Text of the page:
How we perceive the world tells something about us and not the world.
World is essentially nothing other that the outward reflection of inward perception as I am myself nothing other than the inward reflection of outward perception.
To overcome the infinite regress implied by the apparent bipolarity of experience we can only posit a non-dual substratum. This substance as experience has two modes of Being: Immanence and Transcendence, Identity and Ecstasy, Inwardness and Outwardness.
Experience when objectifies itself into itself is the self, the empirical ego. Experience when objectifies itself out of itself is the world, the empirical reality. Thus, self and world are the two modes of Being, or excitation, of one and the same thing: I am the Yin and World is the Yang, or something like that.
The unity and identity of the two aspects of experience becomes obvious upon my reflection on experience: I see that I can never truly isolate myself from the world; I can’t put a well-defined boundary between myself and the world. The world that I perceive and know is the world that always already contains me in it. I also perceive myself as something already embedded in the world. World is always world as I see it. I am always what I am in the world, as something that is in the world. Thus if we resist the temptation to name names we can see that “I am nothing other than the world and the world is nothing other than me. It is always concepts that give us the illusion of distinction and separation. Pre-reflective experience is always a whole; it can’t be reduced to part and still be experience.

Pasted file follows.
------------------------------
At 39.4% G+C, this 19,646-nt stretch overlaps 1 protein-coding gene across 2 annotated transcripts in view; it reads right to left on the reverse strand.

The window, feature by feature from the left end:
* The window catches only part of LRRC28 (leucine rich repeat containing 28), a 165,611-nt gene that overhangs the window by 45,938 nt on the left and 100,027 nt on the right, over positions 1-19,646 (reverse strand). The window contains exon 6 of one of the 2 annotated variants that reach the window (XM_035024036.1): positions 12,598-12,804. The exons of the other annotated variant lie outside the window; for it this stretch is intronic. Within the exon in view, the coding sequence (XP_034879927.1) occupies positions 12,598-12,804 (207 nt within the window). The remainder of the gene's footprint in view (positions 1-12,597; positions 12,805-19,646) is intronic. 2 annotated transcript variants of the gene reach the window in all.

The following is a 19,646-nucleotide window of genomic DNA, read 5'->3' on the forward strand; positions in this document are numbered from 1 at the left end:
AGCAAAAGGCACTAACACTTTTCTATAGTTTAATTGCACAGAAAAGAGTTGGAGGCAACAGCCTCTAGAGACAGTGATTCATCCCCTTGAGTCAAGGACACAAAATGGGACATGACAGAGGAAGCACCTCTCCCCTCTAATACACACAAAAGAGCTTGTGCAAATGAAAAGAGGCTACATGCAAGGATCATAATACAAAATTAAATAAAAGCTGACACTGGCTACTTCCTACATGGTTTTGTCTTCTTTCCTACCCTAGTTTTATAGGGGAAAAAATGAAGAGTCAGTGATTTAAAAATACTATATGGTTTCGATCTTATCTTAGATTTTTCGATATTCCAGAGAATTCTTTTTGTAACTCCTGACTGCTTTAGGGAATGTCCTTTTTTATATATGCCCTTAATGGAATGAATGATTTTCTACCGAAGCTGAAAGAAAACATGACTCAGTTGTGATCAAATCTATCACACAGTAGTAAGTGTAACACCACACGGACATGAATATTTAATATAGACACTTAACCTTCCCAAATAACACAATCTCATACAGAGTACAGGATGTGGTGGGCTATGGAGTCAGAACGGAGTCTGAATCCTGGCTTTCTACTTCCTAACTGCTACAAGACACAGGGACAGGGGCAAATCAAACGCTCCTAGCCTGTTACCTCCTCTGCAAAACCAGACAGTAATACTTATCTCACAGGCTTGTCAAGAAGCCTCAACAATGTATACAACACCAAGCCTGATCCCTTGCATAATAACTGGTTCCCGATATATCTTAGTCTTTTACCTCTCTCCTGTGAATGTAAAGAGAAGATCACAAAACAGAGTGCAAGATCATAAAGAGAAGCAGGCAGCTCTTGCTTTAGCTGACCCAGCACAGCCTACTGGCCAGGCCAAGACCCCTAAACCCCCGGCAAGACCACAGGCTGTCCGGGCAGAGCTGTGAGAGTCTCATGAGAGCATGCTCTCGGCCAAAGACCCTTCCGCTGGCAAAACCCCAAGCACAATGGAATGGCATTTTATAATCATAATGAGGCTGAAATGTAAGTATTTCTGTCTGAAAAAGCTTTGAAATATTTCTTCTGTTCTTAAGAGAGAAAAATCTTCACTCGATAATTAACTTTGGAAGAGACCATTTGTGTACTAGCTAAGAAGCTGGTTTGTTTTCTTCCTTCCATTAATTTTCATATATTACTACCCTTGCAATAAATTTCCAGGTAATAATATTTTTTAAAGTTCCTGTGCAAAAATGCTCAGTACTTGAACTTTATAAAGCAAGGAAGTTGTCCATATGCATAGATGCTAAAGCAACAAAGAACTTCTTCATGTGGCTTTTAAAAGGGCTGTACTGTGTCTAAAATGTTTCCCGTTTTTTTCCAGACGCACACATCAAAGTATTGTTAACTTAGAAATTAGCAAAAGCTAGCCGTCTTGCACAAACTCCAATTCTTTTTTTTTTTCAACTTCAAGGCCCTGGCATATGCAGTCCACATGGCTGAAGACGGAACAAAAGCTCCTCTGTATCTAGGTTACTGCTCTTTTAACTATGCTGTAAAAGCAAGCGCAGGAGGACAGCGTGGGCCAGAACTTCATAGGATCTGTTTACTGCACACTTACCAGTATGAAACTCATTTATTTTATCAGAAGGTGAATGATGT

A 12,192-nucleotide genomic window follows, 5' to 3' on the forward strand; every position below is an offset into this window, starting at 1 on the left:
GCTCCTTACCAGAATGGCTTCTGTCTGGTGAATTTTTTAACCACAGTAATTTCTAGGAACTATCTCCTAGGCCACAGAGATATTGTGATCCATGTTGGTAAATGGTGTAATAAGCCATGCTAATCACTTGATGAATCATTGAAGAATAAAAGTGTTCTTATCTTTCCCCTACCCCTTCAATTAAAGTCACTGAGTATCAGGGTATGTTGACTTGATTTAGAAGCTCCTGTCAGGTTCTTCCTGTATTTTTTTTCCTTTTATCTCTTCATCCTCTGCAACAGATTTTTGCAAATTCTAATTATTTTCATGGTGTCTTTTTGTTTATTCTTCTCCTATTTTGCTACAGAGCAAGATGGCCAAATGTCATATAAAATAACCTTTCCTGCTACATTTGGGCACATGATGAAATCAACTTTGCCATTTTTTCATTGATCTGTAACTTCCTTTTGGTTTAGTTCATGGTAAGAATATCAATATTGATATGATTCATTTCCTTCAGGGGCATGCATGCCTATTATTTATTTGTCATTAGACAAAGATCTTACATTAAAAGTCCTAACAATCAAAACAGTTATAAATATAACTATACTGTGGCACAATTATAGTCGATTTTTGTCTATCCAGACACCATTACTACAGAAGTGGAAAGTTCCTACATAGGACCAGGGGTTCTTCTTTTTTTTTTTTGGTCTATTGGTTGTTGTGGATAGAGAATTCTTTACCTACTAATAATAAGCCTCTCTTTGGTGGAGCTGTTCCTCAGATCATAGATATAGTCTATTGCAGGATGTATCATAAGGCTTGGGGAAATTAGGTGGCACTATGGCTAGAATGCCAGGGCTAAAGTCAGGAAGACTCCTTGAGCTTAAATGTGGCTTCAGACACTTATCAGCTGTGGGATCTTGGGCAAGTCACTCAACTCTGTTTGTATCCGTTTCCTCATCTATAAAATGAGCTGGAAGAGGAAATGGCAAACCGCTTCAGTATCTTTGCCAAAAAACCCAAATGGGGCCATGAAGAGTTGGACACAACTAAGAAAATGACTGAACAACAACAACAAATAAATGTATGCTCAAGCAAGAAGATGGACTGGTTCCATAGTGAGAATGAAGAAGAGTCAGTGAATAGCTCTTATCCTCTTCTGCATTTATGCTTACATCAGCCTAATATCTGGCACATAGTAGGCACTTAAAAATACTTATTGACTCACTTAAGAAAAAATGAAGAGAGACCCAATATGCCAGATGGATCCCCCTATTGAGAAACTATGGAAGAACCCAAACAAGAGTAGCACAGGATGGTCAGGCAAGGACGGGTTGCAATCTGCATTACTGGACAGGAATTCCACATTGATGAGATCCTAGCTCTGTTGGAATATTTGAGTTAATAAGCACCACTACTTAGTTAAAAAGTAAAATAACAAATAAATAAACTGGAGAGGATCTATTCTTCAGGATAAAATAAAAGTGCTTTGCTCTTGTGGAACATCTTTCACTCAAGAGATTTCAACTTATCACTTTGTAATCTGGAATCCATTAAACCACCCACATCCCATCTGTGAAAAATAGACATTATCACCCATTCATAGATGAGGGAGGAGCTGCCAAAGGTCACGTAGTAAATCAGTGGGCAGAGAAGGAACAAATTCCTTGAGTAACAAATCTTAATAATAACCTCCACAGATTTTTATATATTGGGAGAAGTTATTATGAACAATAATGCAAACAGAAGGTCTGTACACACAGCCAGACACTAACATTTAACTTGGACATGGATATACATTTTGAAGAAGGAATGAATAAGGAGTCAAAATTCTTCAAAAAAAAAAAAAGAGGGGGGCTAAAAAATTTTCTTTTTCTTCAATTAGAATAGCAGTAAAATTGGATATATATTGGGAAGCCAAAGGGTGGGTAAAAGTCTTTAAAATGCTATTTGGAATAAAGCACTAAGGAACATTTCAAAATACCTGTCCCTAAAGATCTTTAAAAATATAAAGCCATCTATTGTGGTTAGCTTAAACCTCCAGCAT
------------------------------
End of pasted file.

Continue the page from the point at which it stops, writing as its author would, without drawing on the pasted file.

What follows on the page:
World is always my world; if I experience the world to be something shared with others it is still my world that is shared with others. When I am not neither is the world nor are the others.
This “I” however is not the personal “I.” “I” is essentially nothing; it has no character, no personality, no identity, no career and no resume, no income and no outcome; it is itself unemployed, yet without it no employment can ever be; it is itself nobody, yet without it no one can ever be.
This “I” is the not a thing but rather a verb: It is the experiencing. It is never anything that is experienced; it can’t be known since it is itself the very act of knowing. What is known is always other than the “I,” for the what is known is always something know by that which is other than itself. The “I” is only that for which world can be. Thus, there exists only one “I.” We are only different ways that this “I” pronounces itself. We are only utterances, existing briefly, some heard some not, but we are all the same in that we are all always on our way toward oblivion. Only the utterer is, indifferently staring into the withdrawal of the utterance into thin air.
Existence is just a misunderstanding.